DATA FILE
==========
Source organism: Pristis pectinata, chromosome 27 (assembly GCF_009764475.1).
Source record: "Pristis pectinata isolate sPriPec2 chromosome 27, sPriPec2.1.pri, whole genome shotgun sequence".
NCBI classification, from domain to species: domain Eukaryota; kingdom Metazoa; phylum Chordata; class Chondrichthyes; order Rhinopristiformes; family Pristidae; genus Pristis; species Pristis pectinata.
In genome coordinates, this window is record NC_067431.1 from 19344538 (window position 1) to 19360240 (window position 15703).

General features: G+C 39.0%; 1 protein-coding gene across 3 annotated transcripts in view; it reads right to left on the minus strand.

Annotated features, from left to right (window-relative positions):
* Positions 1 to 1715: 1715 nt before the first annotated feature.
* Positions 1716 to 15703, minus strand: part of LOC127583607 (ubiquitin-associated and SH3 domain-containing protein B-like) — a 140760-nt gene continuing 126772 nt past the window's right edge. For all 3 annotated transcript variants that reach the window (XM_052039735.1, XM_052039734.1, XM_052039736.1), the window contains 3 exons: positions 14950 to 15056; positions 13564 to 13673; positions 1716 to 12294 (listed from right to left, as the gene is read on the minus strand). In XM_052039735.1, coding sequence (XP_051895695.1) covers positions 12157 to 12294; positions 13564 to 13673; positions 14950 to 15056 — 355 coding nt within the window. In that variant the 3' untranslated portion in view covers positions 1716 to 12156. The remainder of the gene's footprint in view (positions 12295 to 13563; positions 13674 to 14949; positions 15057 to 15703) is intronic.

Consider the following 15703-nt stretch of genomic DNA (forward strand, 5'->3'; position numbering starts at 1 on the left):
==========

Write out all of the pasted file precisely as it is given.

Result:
Source organism: Pristis pectinata, chromosome 27 (assembly GCF_009764475.1).
Source record: "Pristis pectinata isolate sPriPec2 chromosome 27, sPriPec2.1.pri, whole genome shotgun sequence".
NCBI classification, from domain to species: domain Eukaryota; kingdom Metazoa; phylum Chordata; class Chondrichthyes; order Rhinopristiformes; family Pristidae; genus Pristis; species Pristis pectinata.
In genome coordinates, this window is record NC_067431.1 from 19344538 (window position 1) to 19360240 (window position 15703).

General features: G+C 39.0%; 1 protein-coding gene across 3 annotated transcripts in view; it reads right to left on the minus strand.

Annotated features, from left to right (window-relative positions):
* Positions 1 to 1715: 1715 nt before the first annotated feature.
* Positions 1716 to 15703, minus strand: part of LOC127583607 (ubiquitin-associated and SH3 domain-containing protein B-like) — a 140760-nt gene continuing 126772 nt past the window's right edge. For all 3 annotated transcript variants that reach the window (XM_052039735.1, XM_052039734.1, XM_052039736.1), the window contains 3 exons: positions 14950 to 15056; positions 13564 to 13673; positions 1716 to 12294 (listed from right to left, as the gene is read on the minus strand). In XM_052039735.1, coding sequence (XP_051895695.1) covers positions 12157 to 12294; positions 13564 to 13673; positions 14950 to 15056 — 355 coding nt within the window. In that variant the 3' untranslated portion in view covers positions 1716 to 12156. The remainder of the gene's footprint in view (positions 12295 to 13563; positions 13674 to 14949; positions 15057 to 15703) is intronic.

Consider the following 15703-nt stretch of genomic DNA (forward strand, 5'->3'; position numbering starts at 1 on the left):